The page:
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7.
Click Save.
Note that it can take several minutes for the environment to update while Elastic Beanstalk
provisions AWS resources.
Worker Environments
If your application performs operations or workflows that take a long time to complete, you can offload
those tasks to a dedicated worker environment. Decoupling your web application front-end from a
process that performs blocking operations is a common way to ensure that your application stays
responsive under load.
A long running task is anything that substantially increases the time it takes to complete a request, such
as processing images or videos, sending email, or generating a ZIP archive. These operations may only
take a second or two to complete, but a delay of a few seconds is a lot for a web request that would
otherwise complete in less than 500ms.
One option is to spawn a worker process locally, return success, and process the task asynchronously.
This works, as long as your instance can keep up with all of the tasks sent to it. Under high load,
however, an instance can become overwhelmed with background tasks and become unresponsive to
higher priority requests. If individual users can generate multiple tasks, the increase in load might not
correspond to an increase in users, making it hard to scale out your web server tier effectively.
To avoid running long-running tasks locally, you can use the AWS SDK for your programming language
to send them to an Amazon Simple Queue Service queue, and run the process that performs them on a
separate set of instances. The worker instances only take items from the queue when they have capacity
to run them, preventing them from becoming overwhelmed.
Elastic Beanstalk simplifies this process by managing the Amazon SQS queue and running a daemon
process (p. 137) on each instance that reads from the queue for you. When the daemon pulls an item
from the queue, it sends an HTTP POST request locally to http://localhost/ with the contents of the
queue message in the body. All that your application needs to do is perform the long-running task in
response to the POST. You can configure the daemon (p. 140) to post to a different path, use a MIME
type other than application/JSON, connect to an existing queue, or customize connections, timeouts,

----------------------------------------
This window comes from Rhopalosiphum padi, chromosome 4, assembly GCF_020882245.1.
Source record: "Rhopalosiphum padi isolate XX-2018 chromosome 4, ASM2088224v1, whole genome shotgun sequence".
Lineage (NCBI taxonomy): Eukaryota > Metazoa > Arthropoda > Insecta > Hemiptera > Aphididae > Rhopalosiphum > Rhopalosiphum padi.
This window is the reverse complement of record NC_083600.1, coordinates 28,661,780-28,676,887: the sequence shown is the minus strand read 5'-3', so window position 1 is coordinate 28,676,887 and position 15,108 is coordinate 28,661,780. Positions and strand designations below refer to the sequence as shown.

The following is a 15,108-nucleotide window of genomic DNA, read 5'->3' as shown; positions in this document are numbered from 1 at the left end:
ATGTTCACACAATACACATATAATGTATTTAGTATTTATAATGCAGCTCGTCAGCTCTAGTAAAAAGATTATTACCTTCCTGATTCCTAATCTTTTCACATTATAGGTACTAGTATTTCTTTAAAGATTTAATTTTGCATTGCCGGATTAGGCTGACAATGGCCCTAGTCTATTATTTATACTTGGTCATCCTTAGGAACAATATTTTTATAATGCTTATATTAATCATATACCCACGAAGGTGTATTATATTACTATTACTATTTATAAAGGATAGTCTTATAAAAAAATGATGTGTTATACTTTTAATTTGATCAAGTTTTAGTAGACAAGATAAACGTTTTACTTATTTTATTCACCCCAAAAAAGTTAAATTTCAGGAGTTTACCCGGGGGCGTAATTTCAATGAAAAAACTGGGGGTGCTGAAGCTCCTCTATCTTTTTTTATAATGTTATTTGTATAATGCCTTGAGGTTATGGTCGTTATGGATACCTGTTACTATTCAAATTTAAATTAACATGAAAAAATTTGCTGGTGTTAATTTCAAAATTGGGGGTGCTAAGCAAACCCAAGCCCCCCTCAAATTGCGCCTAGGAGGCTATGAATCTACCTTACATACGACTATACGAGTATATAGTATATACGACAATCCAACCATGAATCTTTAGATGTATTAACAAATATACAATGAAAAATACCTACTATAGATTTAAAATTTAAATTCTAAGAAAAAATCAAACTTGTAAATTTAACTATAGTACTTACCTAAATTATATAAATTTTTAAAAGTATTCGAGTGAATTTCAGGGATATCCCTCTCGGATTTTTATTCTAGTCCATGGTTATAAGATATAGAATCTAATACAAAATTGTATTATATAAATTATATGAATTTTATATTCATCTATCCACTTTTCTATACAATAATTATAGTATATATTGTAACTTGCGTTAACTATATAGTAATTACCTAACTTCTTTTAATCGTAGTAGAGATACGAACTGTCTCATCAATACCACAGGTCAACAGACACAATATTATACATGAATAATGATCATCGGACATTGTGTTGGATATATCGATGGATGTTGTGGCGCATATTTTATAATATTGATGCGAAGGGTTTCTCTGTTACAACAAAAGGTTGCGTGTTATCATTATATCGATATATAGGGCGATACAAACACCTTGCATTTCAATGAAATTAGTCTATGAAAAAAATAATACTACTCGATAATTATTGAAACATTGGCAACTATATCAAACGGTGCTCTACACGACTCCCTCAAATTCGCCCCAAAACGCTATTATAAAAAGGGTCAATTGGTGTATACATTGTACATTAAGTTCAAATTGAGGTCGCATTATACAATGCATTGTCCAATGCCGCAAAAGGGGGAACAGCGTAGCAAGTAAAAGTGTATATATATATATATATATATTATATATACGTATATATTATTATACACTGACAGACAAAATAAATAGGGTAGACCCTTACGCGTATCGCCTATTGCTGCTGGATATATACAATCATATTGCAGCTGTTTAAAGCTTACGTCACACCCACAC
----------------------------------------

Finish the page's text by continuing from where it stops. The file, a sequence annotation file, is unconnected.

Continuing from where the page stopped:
and retries.
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The Worker Environment SQS Daemon
With periodic tasks (p. 139), you can also configure the worker daemon to queue messages based on
a cron schedule. Each periodic tasks can POST to a different path. Enable periodic tasks by including a
YAML file in your source code that defines the schedule and path for each task.
Sections
• The Worker Environment SQS Daemon (p. 137)
• Dead Letter Queues (p. 139)
• Periodic Tasks (p. 139)
• Use Amazon CloudWatch for Auto Scaling in Worker Environment Tiers (p. 140)
• Configuring Worker Environments (p. 140)
The Worker Environment SQS Daemon
Worker environments run a daemon process provided by Elastic Beanstalk. This daemon is updated
regularly to add features and fix bugs. To get the latest version of the daemon, update to the latest
platform version (p. 25).
Feature
Release Date
Description
Enhanced Health
Reporting (p. 306)
August 11, 2015
Monitor environment health
with more detail and accuracy.
Periodic Tasks (p. 139)
February 17, 2015
Run cron jobs that you configure
in a cron.yaml file in your
application source code.
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The Worker Environment SQS Daemon
Feature
Release Date
Description
Dead Letter Queues (p. 139)
May 27, 2014
Send failed jobs to a dead letter
queue for troubleshooting.
Changed the default visibility
timeout from 30 seconds to 300
seconds.
When the application in the worker environment returns a 200 OK response to acknowledge that it has
received and successfully processed the request, the daemon sends a DeleteMessage call to the SQS
queue so that the message will be deleted from the queue. If the application returns any response other
than 200 OK, then Elastic Beanstalk waits to put the message back in the queue after the configured
ErrorVisibilityTimeout period. If there is no response, then Elastic Beanstalk waits to put the message
back in the queue after the InactivityTimeout period so that the message is available for another
attempt at processing.
Note
The properties of Amazon SQS queues (message order, at-least-once delivery, and message
sampling) can affect how you design a web application for a worker environment. For more
information, see Properties of Distributed Queues in the Amazon Simple Queue Service
Developer Guide.
SQS automatically deletes messages that have been in a queue for longer than the configured
RetentionPeriod.
The daemon sets the following HTTP headers:
HTTP Headers
Name
Value
User-Agent
aws-sqsd
aws-sqsd/1.11
X-Aws-Sqsd-Msgid
SQS message ID, used to detect message storms (an unusually high number
of new messages)
X-Aws-Sqsd-Queue
Name of the SQS queue
X-Aws-Sqsd-FirstReceived-At
UTC time, in ISO 8601 format, when the message was first received.